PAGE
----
And still later, when The Mountain Goats finally took the stage at a club called Bottom of the Hill at 10 p.m., three and a half hours from home on a Sunday night with work at 8:30 a.m. the next morning, and all I could think was, “Holy shit, this band speaks to me” and “Holy shit, this club has vegetarian hot dogs,” a respectable adult might find something delinquent in this behavior. But I had found something I was passionate about, something that stirred depths of feeling most music couldn’t even dream of touching, and so what if I was surrounded by 18-year-olds that had stayed up the night before making Mountain Goats buttons to pass through the crowd? The drive home in the darkest, loneliest hours of the night was not entirely pleasant, but guess who was at work the following morning? (Probably not the 18-year-olds with Mountain Goats buttons, but I was.)

And later that day, when I found myself, exhausted and possibly with a bit of a cold, getting a typewriter tattooed into my arm by the incredibly talented Jillian Wefald, it was difficult to banish all the strange and petty criticisms about tattoos, the implication that they represent a kind of recklessness and disregard for society typically frowned upon. The funny thing about being a tattooed atheist is that neither of these designations prevents me from crying at the thought of harm befalling an animal, or obsessing about damage to the environment, any and every injustice ever committed, the plight of women in the Middle East (and everywhere), the fact that there are hungry children, whether I do enough for other people, whether it’s possible to do enough for other people.

Maybe I was born to dispel the myth that the only people fit to be homeowners are millionaire bankers who would never dream of getting a tattoo or spending the weekend drinking chocolate milk in Dolores Park and watching Ghostbusters, and going all starry-eyed and dreamy listening to John Darnielle sing “god bless all petty thieves with tins of oysters up their sleeves, feast when you can, and dream when there’s nothing to feast on.”

On my thirtieth birthday, four long months ago, I posted thirty accomplishments that made me feel better about the milestone. And the next day I followed that post with a list of forty things I hope to accomplish, do, and see by my fortieth birthday. Some things were easy. Writing more books, visiting new countries. But the thing I really wanted—a house—I almost decided not to include because it seemed so impossible and I don’t like setting myself up to fail. And also, I wanted it so damn bad and admitting that desire publically would be like rubbing salt in the wound if I could not find a way to purchase a home. Then there was some little part of me that felt embarrassed to call attention to such an ordinary dream. Of course I want a house. Who doesn’t? Why is that even worth mentioning?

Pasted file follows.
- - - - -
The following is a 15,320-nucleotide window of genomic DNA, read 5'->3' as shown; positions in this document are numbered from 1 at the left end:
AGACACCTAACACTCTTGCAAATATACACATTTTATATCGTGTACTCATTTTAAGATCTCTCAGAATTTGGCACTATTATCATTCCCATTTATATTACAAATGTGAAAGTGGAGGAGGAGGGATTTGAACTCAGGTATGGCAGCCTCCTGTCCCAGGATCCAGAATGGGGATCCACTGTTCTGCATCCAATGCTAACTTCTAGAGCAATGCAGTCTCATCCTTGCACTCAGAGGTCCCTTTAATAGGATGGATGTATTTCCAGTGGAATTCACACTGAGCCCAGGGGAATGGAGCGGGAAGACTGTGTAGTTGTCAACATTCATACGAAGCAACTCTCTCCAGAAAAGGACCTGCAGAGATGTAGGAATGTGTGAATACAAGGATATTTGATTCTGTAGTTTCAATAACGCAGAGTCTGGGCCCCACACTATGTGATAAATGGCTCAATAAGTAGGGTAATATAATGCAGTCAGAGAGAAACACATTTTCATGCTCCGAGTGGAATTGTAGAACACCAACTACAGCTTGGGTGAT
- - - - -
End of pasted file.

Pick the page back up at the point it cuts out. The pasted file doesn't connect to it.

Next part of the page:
Two weeks ago I attended my half-sister’s high school graduation ceremony, a source of great pride but also Screen shot 2014-06-05 at 12.52.05 PMconfusion as to how the kid who was just born, yesterday it seems, was now about to launch into college and adulthood and become a computer engineer. Most days, I have a hard time navigating my way around gmail. I felt old, and thought a great deal about the 12 years that have passed since I graduated, comparing where I am to where I thought I would be—a damaging exercise given that my ambition was not at all tempered by the realities of taxes and disappointments and generally the cost of everything. But I have done a few things right and I think there are a few accomplished that might impress even judgmental, world-is-my-oyster, 18-year-old me.

I can run a newspaper, which is no mean feat even under the best of economic times, and these are not the best of economic times.

I am part of a community of artists and dreamers who support and inspire me. And somehow I never factored in the presence of community when I was 18 and plotting to conquer the literary world.

I published a book. Which is actually a lot more difficult than sitting back and having a publisher do the work for you. And while it was not my first choice, I learned a lot, and again, received help from some truly incredible people.

I can spend the weekend glorying in the entertainment and delicious food in San Francisco, even feeling slightly under the weather, make a late-night drive home, go to work the following morning, and chase all of that with a four-hour tattoo which, frankly, hurt like the hell. Which really means that I can balance work and play and am willing to endure a certain amount of pain for the things I really want—in this case, a stunning typewriter as the second of three phases of my literary sleeve tattoo. It’s possible that I can balance the things I must do with the things I want to do with the passionate determination I don’t tend to associate with adulthood.

I’m not really certain why I feel compelled to waste my precious two hundredth blog entry justifying my desire for a home. Mostly, the idea just feels like one of those things that are too good to be true and when something sounds too good to be true, my impulse is typically to talk myself out of it before something else intervenes to ruin my plans. And rather than do that, because I’m becoming increasingly confident that I can and should fight for my little yellow house (I did mention that it was yellow?), I’ll leave you with the words of John Darnielle …

“god bless all my old friends, and god bless me too, why pretend?”

… and the artwork of Jillian Wefald …

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Comments

  1. It seems to me that someone who can express her desire for a home so eloquently certainly deserves to own one. Here’s hoping you find your writer’s abode. Time well spent for your 200th blog!

  2. In the wake of my divorce, nothing made me feel more free and renewed as buying (and shackling myself to) a little house did. Good luck! I hope you find something you love with lots of room for an adopted pup 🙂